The Door County Board of Supervisors approved a resolution opposing the proposed Back Forty Mine in Menominee, Mich., by a margin of 19 to 2. Door County joins the counties of Marinette and Brown as well as the cities of Marinette and Peshtigo in opposition to the open pit sulfide mine near the banks of the Menominee River.
“Our responsibility is to our people here in Door County and to protect them and protect their water,” said Supervisor Megan Lundhal.
Supervisors John Neinas and Linda Wait were the two dissenting votes, both citing a lack of information for their dissent.
“I don’t feel like we got both sides of this story,” said Neinas. “Why are we in a hurry? I would certainly agree with putting it off.”
“I believe our Wisconsin DNR [Department of Natural Resources] is better equipped to address this situation and voice their opinion on the project keeping in mind the best interest of Door County,” said Wait. “I’m voting no only because I think we need some further consideration and research.”
Prior to the vote, the board heard from members of the Menominee Indian Tribe and residents from Menominee, Madison and Door County.
“Water is very important to us, the Menominee people, it should be important to everybody,” said Craig Corn, vice chair of the tribe. “As a tribal leader, I ask that you support opposition to Back Forty Mine, from one elected official to another.”
The resolution opposes any future permitting of the mine. The mine, operated by Canadian-based Aquila Resources, has received three of four permits necessary to begin mining from Michigan’s Department of Environmental Quality. The final permit for wetland delineation is under a 120-day public comment period.
The resolution was sent to the Wisconsin DNR as well as Michigan’s Department of Natural Resources and Department of Environmental Quality (DEQ).
No counties or municipalities in Michigan have passed resolutions opposing the mine, and Supervisor Roy Englebert said that was likely due to expected tax revenue for the state.
Englebert cited a statement from the communications manager from the Back Forty project, Robin Quigley.
“The Back Forty Project will provide significant benefits that include new full-time jobs an annual payroll of approximately $9.5 million and approximately $20 million in total annual tax revenue, more than half of which will stay with state and local governments to help fund public schools and public services,” said the statement.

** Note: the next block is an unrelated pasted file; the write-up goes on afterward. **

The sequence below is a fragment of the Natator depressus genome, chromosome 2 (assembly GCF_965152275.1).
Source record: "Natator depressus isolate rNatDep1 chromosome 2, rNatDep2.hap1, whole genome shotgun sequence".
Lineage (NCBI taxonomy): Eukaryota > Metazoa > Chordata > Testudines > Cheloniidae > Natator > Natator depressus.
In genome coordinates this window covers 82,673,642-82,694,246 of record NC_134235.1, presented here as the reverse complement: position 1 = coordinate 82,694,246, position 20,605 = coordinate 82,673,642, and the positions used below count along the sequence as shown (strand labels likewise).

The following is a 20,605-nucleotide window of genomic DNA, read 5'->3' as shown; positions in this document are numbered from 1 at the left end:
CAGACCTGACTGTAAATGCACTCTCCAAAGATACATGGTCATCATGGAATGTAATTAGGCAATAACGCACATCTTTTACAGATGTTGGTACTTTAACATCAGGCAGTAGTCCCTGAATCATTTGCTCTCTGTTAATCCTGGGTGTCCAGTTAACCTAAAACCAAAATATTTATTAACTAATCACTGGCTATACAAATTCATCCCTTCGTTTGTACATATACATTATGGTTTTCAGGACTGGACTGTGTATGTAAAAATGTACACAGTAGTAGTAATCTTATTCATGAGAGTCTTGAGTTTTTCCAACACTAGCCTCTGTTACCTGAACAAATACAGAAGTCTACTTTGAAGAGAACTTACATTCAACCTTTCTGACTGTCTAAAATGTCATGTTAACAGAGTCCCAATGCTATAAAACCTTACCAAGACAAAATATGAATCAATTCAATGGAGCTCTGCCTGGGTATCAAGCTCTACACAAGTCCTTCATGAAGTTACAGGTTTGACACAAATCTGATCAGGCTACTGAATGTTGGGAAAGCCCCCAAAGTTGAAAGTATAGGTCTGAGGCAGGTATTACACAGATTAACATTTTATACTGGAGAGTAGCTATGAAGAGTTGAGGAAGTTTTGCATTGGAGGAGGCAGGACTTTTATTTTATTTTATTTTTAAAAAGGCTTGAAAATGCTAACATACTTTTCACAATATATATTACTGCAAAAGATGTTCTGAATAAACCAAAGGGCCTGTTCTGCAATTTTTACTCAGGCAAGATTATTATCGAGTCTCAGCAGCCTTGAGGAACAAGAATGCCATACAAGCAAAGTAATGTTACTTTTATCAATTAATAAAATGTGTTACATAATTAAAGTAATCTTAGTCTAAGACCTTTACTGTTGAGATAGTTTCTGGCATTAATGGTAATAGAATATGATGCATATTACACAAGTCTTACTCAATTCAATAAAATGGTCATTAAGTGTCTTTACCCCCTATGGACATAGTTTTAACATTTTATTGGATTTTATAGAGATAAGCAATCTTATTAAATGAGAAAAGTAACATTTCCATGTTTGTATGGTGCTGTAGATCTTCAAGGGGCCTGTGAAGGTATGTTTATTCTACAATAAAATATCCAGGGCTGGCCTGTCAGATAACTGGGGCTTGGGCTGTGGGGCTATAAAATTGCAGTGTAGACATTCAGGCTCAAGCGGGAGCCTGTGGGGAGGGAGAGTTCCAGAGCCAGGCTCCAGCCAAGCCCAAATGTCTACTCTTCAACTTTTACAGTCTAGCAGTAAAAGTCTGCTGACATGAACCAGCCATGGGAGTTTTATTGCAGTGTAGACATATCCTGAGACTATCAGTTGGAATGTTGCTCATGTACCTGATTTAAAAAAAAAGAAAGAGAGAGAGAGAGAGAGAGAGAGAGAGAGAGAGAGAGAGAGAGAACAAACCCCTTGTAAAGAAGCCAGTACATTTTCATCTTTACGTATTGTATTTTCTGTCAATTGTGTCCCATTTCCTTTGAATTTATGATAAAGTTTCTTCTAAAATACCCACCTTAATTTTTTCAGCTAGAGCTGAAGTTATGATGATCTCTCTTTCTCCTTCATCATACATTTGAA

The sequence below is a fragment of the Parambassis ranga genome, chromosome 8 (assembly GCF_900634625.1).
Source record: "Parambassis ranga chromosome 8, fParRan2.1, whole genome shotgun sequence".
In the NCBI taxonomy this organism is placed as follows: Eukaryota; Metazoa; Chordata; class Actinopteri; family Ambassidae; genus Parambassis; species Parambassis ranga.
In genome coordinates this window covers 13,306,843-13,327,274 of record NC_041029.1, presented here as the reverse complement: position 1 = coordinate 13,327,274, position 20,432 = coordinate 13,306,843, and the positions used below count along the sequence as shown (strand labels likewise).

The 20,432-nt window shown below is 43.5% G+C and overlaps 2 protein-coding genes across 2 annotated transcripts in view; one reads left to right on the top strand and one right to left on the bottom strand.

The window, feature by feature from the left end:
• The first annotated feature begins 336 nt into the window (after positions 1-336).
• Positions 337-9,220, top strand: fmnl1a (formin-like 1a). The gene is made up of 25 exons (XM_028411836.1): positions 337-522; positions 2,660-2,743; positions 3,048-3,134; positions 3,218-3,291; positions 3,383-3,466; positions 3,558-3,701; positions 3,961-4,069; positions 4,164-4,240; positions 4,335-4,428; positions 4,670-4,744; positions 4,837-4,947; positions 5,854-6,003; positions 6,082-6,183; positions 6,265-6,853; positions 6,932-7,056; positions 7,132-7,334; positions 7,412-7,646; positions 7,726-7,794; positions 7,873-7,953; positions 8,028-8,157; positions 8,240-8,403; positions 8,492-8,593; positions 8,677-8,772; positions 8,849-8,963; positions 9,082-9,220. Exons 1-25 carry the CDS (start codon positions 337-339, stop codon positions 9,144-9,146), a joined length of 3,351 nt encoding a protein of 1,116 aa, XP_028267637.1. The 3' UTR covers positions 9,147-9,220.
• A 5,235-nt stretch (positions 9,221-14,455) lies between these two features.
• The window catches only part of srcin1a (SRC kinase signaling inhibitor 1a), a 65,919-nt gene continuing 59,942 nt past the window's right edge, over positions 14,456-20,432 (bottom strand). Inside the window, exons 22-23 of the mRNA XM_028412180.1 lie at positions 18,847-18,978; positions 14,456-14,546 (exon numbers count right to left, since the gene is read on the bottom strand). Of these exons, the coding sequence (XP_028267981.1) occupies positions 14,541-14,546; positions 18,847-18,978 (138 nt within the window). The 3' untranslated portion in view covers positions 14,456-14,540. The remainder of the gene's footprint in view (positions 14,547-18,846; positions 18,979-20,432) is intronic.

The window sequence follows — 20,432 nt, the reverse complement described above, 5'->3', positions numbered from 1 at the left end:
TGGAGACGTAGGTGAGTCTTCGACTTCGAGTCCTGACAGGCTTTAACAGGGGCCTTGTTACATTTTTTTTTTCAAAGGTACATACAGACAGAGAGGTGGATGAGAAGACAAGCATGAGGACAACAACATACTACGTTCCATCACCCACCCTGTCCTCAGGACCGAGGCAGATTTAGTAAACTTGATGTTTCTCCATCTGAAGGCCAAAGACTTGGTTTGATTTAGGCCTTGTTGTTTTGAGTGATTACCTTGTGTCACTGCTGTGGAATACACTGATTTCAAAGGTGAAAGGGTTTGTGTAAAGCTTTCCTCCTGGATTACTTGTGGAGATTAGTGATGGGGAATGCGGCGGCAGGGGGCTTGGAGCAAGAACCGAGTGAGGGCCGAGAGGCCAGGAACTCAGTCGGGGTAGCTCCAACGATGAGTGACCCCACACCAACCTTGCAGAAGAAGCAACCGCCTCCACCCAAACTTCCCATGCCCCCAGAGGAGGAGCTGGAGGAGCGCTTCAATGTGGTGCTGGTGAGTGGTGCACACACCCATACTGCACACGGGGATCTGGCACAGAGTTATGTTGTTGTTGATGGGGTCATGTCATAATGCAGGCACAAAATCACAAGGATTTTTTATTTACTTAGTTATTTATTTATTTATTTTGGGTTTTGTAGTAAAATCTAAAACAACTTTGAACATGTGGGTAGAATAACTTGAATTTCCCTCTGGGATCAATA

It is unclear whether resolutions passed in Wisconsin will have an effect on the permitting of a Michigan mine. Paula Mohan, a Madison-based political scientist, told the county board the Clean Water Act has provisions that allow for input when a project affects a shared waterway. But Joe Maki, mining specialist with the Michigan DEQ, said in an earlier interview that Wisconsin does not have jurisdiction or authority over the final permit for the mine.
Three state representatives including Amanda Stuck, Eric Genrich and Jeff Mursau along with Senator Dave Hansen introduced a joint resolution calling on Michigan to oppose the mine and the Wisconsin DNR and Gov. Scott Walker to voice concerns with the mine to Michigan’s DEQ.
“Wisconsin should have a say in the process for approving this proposed mine because of the proximity to our border and the harmful impact the mine could have on our natural resources and public safety,” said Hansen in the statement. “That is why it so important that the Legislature take a position on the Back 40 Mine. It is our best chance to slow the process down and to make sure that the interests of our state are taken into account before the mine is approved.”
In other county matters:
- The board approved a transfer of $70,000 from the unassigned fund balance to the Cana Island Preservation Reserve Fund for Phase II of the Cana Island restoration project. Estimates for the second phase of restoration came in higher than expected and the funds will cover the remaining balance.
- The board approved two resolutions opposing the reduction of funds for the EPA’s Great Lakes Restoration Initiative (GLRI) and the Coastal Management Program (CMP). Door County has received nearly $1.2 million in funding from the GLRI between 2010 and 2015 and $390,000 from the CMP.
- The board approved rezoning two parcels on the addition to Fish Creek Beach in Gibraltar, allowing the town to combine the parcels for future development of the property.